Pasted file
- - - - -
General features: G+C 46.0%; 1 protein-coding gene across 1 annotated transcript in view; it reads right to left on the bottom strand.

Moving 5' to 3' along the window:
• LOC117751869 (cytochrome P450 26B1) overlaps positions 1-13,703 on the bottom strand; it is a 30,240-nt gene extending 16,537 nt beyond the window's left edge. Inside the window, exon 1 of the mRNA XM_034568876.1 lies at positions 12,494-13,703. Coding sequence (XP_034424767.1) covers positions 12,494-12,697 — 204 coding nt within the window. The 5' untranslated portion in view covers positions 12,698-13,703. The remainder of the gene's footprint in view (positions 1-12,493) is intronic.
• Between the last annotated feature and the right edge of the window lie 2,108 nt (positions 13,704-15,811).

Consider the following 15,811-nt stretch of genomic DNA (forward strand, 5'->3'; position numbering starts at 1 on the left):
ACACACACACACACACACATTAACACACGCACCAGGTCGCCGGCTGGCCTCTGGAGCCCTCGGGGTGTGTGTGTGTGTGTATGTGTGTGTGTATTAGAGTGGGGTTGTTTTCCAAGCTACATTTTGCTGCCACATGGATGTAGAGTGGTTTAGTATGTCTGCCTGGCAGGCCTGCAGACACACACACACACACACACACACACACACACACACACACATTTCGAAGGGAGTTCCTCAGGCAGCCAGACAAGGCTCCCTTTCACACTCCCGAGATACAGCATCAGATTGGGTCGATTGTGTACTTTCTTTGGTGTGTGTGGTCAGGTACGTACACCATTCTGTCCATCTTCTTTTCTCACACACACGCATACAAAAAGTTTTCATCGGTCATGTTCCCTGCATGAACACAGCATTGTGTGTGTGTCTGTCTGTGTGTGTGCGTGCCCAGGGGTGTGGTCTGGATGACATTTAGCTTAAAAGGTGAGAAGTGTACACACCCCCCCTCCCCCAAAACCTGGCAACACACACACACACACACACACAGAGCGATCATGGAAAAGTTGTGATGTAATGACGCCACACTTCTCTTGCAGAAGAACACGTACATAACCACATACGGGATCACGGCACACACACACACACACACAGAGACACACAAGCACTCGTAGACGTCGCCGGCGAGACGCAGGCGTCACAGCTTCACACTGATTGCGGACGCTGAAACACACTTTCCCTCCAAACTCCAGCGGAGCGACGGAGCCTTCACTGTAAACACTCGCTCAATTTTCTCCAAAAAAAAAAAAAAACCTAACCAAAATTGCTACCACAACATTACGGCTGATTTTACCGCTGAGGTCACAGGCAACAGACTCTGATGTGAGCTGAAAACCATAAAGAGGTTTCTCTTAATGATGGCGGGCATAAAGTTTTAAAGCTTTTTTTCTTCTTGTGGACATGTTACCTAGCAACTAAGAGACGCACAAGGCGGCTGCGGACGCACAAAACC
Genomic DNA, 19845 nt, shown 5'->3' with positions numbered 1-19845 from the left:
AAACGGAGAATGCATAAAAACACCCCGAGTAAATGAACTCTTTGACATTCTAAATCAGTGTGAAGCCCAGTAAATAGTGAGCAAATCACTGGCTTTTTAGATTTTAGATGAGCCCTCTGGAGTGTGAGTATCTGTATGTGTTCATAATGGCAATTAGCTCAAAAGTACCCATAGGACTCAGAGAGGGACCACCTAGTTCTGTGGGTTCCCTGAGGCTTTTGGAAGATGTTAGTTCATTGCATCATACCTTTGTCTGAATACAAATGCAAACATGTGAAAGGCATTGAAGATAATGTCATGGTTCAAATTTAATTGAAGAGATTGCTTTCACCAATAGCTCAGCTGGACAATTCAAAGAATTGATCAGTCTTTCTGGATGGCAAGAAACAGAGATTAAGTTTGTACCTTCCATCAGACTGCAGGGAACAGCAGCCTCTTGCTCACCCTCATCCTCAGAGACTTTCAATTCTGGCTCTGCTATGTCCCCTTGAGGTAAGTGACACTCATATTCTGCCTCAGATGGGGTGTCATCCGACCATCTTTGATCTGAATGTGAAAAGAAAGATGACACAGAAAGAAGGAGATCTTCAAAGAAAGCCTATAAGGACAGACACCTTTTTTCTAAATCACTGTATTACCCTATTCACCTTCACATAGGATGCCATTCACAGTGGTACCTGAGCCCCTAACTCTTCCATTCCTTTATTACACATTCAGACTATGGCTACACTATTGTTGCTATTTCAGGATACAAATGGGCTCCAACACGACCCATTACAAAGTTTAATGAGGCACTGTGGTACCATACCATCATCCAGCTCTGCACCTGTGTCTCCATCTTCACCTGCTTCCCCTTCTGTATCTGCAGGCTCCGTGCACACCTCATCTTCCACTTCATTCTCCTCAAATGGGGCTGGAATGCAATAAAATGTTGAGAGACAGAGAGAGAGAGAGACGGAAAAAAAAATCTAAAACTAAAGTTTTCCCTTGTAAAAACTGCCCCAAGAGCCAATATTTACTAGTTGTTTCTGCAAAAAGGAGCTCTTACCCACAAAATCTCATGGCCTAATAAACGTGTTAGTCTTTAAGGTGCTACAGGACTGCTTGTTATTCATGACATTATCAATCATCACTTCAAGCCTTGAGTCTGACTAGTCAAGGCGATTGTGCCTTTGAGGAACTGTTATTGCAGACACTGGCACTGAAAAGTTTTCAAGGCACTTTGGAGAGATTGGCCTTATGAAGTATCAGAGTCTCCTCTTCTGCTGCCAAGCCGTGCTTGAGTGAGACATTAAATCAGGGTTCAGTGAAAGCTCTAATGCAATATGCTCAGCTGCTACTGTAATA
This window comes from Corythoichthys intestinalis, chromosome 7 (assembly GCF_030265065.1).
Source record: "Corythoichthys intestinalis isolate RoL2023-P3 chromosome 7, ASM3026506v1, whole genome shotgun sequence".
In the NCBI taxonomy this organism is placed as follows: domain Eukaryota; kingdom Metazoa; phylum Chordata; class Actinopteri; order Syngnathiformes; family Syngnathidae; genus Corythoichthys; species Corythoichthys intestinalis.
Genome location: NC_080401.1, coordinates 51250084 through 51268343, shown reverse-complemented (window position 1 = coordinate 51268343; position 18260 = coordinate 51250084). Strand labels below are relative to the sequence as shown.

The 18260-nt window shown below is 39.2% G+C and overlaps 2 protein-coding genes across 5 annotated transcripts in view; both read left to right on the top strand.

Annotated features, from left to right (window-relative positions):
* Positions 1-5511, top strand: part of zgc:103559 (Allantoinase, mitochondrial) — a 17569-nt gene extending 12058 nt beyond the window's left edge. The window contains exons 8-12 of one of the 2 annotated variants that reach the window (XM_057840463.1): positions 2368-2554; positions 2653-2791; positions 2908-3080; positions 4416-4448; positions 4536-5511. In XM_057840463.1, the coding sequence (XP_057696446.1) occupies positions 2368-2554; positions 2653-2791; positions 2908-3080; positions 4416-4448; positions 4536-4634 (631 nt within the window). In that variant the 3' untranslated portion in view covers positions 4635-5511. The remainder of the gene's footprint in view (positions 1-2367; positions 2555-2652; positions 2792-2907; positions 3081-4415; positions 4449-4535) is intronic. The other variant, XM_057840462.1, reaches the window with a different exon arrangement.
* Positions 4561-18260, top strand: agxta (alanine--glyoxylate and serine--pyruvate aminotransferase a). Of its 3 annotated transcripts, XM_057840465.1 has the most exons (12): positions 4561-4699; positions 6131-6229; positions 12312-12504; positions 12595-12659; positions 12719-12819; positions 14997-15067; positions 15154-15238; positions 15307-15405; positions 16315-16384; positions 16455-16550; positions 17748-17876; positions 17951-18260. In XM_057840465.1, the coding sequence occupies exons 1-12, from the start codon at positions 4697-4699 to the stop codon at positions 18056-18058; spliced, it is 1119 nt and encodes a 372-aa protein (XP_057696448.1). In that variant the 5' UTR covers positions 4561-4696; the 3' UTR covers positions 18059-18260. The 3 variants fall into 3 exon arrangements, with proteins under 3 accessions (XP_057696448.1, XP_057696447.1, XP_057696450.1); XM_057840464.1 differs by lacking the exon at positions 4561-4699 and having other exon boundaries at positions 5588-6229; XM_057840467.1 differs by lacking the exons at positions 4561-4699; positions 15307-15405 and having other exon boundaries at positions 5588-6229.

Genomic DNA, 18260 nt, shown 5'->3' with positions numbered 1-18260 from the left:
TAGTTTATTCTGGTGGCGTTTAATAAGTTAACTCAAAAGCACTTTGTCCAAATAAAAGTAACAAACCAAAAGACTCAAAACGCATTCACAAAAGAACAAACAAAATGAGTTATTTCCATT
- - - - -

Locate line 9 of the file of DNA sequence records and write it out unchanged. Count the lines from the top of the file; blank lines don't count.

This window comes from Corythoichthys intestinalis, chromosome 7 (assembly GCF_030265065.1).